The United Nations Food and Agriculture Organization (FAO) defines Climate Smart Agriculture (CSA) as “agriculture that sustainably increases productivity, enhances resilience, reduces greenhouse gases and enhances achievement of national food security and development goals”.
Women farmers in many developing countries are particularly vulnerable to the impacts of climate change and lack the ability to adapt easily due to their limited access to resources such as land, capital and technology. As a result, they are less likely to be able to adopt CSA approaches that can reduce the negative impacts of climate change. Developing countries must prioritise investments in climate-smart agriculture to ensure that women farmers can access the resources they need to adapt to a changing climate.
A review was conducted by the CGIAR Gender Impact Platform of interventions to promote CSA approaches. The review aimed to determine the effectiveness of the interventions in increasing the adoption of CSA practices and decreasing the use of harmful agricultural practices by women farmers.
After systematic search and screening, eight impact evaluations (two randomised controlled trials and six quasi-experimental studies) were included. Overall, the evidence is concentrated in six countries: Bangladesh, China, Ghana, India, Kenya, Tanzania and Uganda.
Gender-responsive training increases women’s participation in climate smart agriculture
The findings from these studies suggest that gender-responsive training and education through Farmer Field Schools led to increased participation of women farmers. This involvement led to increased knowledge retention, improved decision-making and enhanced adoption of recommended CSA approaches. It was observed that when women farmers are actively involved in decision-making processes and have equal access to information and resources, they are more likely to adopt improved CSA approaches.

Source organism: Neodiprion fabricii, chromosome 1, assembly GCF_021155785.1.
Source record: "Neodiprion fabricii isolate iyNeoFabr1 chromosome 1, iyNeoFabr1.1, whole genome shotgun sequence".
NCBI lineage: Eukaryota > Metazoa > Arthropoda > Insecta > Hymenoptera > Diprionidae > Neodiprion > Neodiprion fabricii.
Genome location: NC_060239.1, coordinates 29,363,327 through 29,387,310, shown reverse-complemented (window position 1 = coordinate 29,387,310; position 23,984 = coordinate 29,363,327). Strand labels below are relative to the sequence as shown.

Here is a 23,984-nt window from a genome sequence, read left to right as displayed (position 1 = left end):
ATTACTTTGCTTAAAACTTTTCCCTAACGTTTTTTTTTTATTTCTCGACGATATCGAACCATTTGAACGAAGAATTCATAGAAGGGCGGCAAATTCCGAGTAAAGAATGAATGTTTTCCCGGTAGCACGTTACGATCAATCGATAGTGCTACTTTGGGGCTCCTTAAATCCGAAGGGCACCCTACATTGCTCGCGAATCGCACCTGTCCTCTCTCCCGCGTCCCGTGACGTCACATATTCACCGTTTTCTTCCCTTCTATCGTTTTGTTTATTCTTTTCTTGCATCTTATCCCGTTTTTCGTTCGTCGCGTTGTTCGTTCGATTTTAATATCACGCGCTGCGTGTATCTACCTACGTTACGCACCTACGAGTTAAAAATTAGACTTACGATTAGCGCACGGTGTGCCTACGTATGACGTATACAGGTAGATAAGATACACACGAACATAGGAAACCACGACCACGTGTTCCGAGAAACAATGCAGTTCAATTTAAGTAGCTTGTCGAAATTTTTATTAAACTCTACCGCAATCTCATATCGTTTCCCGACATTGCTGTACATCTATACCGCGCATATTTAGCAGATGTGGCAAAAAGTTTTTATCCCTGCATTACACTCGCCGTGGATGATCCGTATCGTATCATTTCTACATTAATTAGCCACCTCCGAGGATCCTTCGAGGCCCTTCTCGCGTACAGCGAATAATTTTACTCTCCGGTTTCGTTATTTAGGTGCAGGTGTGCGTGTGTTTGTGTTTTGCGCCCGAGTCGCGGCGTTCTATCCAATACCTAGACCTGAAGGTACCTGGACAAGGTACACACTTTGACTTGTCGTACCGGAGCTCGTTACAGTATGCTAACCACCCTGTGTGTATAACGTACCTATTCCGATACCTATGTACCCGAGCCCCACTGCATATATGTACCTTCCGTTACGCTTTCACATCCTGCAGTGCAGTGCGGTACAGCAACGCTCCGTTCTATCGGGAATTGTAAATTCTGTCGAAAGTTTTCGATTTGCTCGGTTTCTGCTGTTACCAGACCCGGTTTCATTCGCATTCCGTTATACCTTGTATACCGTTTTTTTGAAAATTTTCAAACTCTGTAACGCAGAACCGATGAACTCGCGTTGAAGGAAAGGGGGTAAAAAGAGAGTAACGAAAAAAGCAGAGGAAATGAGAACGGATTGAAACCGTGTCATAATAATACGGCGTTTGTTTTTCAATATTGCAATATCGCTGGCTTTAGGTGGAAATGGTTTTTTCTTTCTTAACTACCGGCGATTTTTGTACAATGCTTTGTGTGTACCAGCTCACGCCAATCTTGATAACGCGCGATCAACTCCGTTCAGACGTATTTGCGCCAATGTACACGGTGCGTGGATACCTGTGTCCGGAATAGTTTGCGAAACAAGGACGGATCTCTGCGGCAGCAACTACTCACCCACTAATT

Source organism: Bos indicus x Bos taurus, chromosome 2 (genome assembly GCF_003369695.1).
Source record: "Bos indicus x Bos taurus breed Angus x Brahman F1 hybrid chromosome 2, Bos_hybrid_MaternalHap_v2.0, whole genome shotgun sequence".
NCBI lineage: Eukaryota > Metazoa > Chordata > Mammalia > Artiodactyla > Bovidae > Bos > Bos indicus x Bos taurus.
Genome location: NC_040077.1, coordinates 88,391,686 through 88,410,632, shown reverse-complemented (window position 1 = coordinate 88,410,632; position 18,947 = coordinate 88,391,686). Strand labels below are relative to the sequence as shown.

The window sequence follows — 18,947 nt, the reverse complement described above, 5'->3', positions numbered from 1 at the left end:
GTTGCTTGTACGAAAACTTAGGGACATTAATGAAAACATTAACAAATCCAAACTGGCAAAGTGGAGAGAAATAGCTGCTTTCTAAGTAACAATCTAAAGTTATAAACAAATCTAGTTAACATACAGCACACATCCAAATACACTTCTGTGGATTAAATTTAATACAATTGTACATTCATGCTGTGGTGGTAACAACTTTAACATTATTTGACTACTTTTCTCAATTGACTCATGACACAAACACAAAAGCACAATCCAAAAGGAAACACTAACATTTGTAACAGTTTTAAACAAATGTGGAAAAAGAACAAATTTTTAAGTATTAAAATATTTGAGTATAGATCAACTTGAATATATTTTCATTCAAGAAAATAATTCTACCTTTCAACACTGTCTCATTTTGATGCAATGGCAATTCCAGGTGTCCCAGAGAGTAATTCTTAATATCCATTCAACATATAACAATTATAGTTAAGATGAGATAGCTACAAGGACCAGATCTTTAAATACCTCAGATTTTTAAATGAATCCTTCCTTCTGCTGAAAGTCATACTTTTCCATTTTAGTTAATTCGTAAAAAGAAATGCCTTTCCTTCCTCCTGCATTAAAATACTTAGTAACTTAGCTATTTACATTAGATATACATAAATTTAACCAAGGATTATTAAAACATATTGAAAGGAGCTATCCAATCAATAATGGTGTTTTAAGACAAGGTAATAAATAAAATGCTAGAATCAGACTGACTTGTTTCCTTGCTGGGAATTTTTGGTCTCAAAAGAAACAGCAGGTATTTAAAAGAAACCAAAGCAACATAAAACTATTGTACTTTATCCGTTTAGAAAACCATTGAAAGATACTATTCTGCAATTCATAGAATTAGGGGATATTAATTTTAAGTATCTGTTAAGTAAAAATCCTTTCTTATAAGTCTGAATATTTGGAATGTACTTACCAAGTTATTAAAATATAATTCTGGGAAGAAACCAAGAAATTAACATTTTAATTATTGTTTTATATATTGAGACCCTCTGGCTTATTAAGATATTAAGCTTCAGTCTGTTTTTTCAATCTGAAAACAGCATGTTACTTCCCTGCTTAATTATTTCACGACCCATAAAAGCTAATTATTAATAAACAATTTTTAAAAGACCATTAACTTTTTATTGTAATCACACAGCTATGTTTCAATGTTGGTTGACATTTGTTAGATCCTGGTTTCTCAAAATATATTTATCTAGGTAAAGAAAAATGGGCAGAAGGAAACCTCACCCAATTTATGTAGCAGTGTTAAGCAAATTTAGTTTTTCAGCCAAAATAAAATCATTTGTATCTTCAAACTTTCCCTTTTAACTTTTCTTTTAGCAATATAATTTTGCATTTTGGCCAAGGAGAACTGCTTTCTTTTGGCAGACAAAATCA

Knowledge dissemination targeting women makes a difference in climate smart agriculture adoption
Knowledge dissemination targeting women is important. The meta-analysis indicated that knowledge dissemination approaches have proven to be highly effective in enhancing farmers’ knowledge and adoption of specific CSA approaches, including integrated pest management techniques, stress-tolerant rice varieties and the use of botanical pesticides.
Women farmers who have participated in Farmer Field Schools or received support from agricultural extension services are more likely to adopt CSA approaches. These approaches, such as integrated pest management strategies, reduce their reliance on chemical pesticides and promote sustainable farming practices. They have also proven instrumental in advancing farmers’ adoption of climate-resilient rice varieties when they become aware of their benefits, such as resilience to climate change, protection of yields and reduced susceptibility to pests and diseases.
Integrating digital technologies and innovative approaches in knowledge dissemination can enhance the effectiveness of these approaches. Mobile applications and online platforms can help reach a wider audience. Remote sensing technologies can provide real-time information on climate conditions to help make decisions regarding the use of CSA practices.
These interventions successfully increased both women and men farmers’ knowledge and subsequent adoption of specific CSA practices. However, further research is needed to determine if certain approaches are more effective for women than men. Further research should be conducted with a larger sample size and designed to consider gender-specific factors.
The review did not find any studies on the influence of other types of interventions, such as financial incentives.
Implication for research and policy
- Targeted efforts to enhance women farmers’ knowledge of CSA practices are effective at increasing their adoption. This review emphasises the importance of developing gender-responsive training, information, education, and communication material and providing access to women farmers. Extension service providers need to be trained to perform this function as well. Practical and hands-on approaches like Farmer Field Schools are effective and should be preferred over classroom training.
- A poor evidence base due to a lack of available gender-disaggregated data and gender analysis forms a significant barrier to informing program design and investments.
- Further research focusing on the design of effective incentive systems and partnerships that promote CSA adoption is essential.
- There is a need to generate evidence on the long-term effects of adopting CSA approaches.
This piece was initially published on CGIAR Gender Impact Platform and has been revised to suit Farming First’s editorial guidelines.